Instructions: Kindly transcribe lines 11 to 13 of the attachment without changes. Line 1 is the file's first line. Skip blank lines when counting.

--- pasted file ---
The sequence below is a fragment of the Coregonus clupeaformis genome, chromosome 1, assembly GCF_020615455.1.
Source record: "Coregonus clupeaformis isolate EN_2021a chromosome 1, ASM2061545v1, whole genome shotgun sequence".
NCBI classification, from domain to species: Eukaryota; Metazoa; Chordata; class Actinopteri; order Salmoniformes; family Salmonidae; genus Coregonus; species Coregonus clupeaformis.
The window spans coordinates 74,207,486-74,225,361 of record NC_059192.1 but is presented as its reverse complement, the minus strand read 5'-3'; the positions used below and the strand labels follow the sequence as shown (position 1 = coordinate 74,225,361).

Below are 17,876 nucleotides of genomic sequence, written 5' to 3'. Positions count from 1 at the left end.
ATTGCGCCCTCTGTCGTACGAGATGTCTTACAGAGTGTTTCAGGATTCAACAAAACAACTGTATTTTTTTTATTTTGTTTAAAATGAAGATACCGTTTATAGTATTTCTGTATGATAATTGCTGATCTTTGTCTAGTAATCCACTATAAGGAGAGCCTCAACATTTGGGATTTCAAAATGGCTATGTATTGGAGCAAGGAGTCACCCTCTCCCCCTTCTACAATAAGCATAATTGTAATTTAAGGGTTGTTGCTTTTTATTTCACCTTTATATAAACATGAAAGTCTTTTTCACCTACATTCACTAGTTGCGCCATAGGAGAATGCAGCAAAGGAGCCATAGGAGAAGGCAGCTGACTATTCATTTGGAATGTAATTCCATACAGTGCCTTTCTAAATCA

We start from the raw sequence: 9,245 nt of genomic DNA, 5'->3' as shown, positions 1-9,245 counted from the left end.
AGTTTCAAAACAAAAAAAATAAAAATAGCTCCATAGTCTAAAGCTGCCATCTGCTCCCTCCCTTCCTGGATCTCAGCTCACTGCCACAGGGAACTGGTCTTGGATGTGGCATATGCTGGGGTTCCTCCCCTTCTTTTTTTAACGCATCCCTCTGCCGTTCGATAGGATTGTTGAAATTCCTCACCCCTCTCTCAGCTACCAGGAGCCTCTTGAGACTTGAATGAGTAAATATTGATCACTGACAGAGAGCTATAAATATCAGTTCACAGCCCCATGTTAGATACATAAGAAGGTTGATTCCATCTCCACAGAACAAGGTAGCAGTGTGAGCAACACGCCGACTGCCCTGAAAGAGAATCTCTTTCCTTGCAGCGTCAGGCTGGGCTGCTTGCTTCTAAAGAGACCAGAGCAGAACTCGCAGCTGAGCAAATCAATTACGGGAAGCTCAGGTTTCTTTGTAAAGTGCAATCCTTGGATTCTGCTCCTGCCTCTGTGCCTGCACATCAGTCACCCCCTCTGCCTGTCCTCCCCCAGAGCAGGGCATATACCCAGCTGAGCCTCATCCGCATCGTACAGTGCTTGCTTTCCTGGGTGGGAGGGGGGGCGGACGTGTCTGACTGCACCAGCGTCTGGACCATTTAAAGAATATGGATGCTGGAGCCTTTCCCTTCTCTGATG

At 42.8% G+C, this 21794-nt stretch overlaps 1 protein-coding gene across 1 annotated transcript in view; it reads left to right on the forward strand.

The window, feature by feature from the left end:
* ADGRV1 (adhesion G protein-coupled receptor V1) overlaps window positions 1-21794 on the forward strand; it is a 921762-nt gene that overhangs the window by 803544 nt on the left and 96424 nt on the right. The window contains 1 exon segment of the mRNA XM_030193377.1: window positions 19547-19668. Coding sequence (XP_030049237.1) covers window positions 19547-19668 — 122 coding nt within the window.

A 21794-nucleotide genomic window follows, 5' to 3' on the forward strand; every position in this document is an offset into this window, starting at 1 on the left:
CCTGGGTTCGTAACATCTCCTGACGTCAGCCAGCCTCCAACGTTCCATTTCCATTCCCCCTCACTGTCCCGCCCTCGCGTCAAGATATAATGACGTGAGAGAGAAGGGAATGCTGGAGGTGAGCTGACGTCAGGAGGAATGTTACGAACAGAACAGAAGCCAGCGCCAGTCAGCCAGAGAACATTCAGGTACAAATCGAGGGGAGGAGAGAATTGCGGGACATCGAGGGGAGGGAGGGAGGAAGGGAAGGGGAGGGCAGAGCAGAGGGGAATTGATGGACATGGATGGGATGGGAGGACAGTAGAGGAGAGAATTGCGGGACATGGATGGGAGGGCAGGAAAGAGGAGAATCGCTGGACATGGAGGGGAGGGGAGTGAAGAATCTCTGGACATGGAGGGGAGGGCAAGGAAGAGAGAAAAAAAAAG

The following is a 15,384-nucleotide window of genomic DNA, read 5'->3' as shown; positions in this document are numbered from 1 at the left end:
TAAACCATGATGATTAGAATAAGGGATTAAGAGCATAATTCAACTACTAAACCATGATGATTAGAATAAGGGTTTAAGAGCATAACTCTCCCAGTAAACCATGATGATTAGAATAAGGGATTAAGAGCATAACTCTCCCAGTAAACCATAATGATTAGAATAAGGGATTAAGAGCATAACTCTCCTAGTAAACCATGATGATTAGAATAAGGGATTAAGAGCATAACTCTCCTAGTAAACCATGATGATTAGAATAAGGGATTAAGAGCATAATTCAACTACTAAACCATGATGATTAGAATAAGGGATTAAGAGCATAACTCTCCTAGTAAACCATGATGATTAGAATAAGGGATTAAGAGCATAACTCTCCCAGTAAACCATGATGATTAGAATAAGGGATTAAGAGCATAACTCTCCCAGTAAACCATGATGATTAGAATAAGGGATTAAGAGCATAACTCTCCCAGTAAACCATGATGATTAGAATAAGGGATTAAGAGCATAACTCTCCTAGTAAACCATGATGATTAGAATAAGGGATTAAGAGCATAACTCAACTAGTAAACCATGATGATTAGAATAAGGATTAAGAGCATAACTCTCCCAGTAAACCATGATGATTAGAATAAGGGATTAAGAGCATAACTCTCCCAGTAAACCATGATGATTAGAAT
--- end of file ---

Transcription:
* ADGRV1 (adhesion G protein-coupled receptor V1) overlaps window positions 1-21794 on the forward strand; it is a 921762-nt gene that overhangs the window by 803544 nt on the left and 96424 nt on the right. The window contains 1 exon segment of the mRNA XM_030193377.1: window positions 19547-19668. Coding sequence (XP_030049237.1) covers window positions 19547-19668 — 122 coding nt within the window.

A 21794-nucleotide genomic window follows, 5' to 3' on the forward strand; every position in this document is an offset into this window, starting at 1 on the left:
CCTGGGTTCGTAACATCTCCTGACGTCAGCCAGCCTCCAACGTTCCATTTCCATTCCCCCTCACTGTCCCGCCCTCGCGTCAAGATATAATGACGTGAGAGAGAAGGGAATGCTGGAGGTGAGCTGACGTCAGGAGGAATGTTACGAACAGAACAGAAGCCAGCGCCAGTCAGCCAGAGAACATTCAGGTACAAATCGAGGGGAGGAGAGAATTGCGGGACATCGAGGGGAGGGAGGGAGGAAGGGAAGGGGAGGGCAGAGCAGAGGGGAATTGATGGACATGGATGGGATGGGAGGACAGTAGAGGAGAGAATTGCGGGACATGGATGGGAGGGCAGGAAAGAGGAGAATCGCTGGACATGGAGGGGAGGGGAGTGAAGAATCTCTGGACATGGAGGGGAGGGCAAGGAAGAGAGAAAAAAAAAG